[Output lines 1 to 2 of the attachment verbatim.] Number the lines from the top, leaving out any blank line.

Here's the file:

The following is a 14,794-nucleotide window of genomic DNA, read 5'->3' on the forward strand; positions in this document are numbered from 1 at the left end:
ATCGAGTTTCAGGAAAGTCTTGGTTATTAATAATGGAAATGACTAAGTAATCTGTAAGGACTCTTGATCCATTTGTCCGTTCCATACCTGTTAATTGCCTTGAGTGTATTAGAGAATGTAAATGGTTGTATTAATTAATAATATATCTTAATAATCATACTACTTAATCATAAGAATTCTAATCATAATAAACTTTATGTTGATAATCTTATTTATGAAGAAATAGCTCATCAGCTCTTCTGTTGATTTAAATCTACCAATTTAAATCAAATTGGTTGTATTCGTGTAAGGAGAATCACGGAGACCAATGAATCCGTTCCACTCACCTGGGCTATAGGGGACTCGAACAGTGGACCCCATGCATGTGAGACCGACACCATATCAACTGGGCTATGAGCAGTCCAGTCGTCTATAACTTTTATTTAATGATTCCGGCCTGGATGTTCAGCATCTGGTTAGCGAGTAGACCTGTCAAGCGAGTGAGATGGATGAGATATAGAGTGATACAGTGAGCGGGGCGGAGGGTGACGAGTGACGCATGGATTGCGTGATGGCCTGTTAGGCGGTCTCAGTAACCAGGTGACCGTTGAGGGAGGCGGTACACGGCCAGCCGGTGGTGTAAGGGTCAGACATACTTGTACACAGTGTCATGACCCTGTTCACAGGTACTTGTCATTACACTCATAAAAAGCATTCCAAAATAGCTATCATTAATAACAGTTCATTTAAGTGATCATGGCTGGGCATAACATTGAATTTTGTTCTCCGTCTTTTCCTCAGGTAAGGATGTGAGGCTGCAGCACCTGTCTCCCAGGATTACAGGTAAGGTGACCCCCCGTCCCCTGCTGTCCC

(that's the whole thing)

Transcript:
The following is a 14,794-nucleotide window of genomic DNA, read 5'->3' on the forward strand; positions in this document are numbered from 1 at the left end:
ATCGAGTTTCAGGAAAGTCTTGGTTATTAATAATGGAAATGACTAAGTAATCTGTAAGGACTCTTGATCCATTTGTCCGTTCCATACCTGTTAATTGCCTTGAGTGTATTAGAGAATGTAAATGGTTGTATTAATTAATAATATATCTTAATAATCATACTACTTAATCATAAGAATTCTAATCATAATAAACTTTATGTTGATAATCTTATTTATGAAGAAATAGCTCATCAGCTCTTCTGTTGATTTAAATCTACCAATTTAAATCAAATTGGTTGTATTCGTGTAAGGAGAATCACGGAGACCAATGAATCCGTTCCACTCACCTGGGCTATAGGGGACTCGAACAGTGGACCCCATGCATGTGAGACCGACACCATATCAACTGGGCTATGAGCAGTCCAGTCGTCTATAACTTTTATTTAATGATTCCGGCCTGGATGTTCAGCATCTGGTTAGCGAGTAGACCTGTCAAGCGAGTGAGATGGATGAGATATAGAGTGATACAGTGAGCGGGGCGGAGGGTGACGAGTGACGCATGGATTGCGTGATGGCCTGTTAGGCGGTCTCAGTAACCAGGTGACCGTTGAGGGAGGCGGTACACGGCCAGCCGGTGGTGTAAGGGTCAGACATACTTGTACACAGTGTCATGACCCTGTTCACAGGTACTTGTCATTACACTCATAAAAAGCATTCCAAAATAGCTATCATTAATAACAGTTCATTTAAGTGATCATGGCTGGGCATAACATTGAATTTTGTTCTCCGTCTTTTCCTCAGGTAAGGATGTGAGGCTGCAGCACCTGTCTCCCAGGATTACAGGTAAGGTGACCCCCCGTCCCCTGCTGTCCC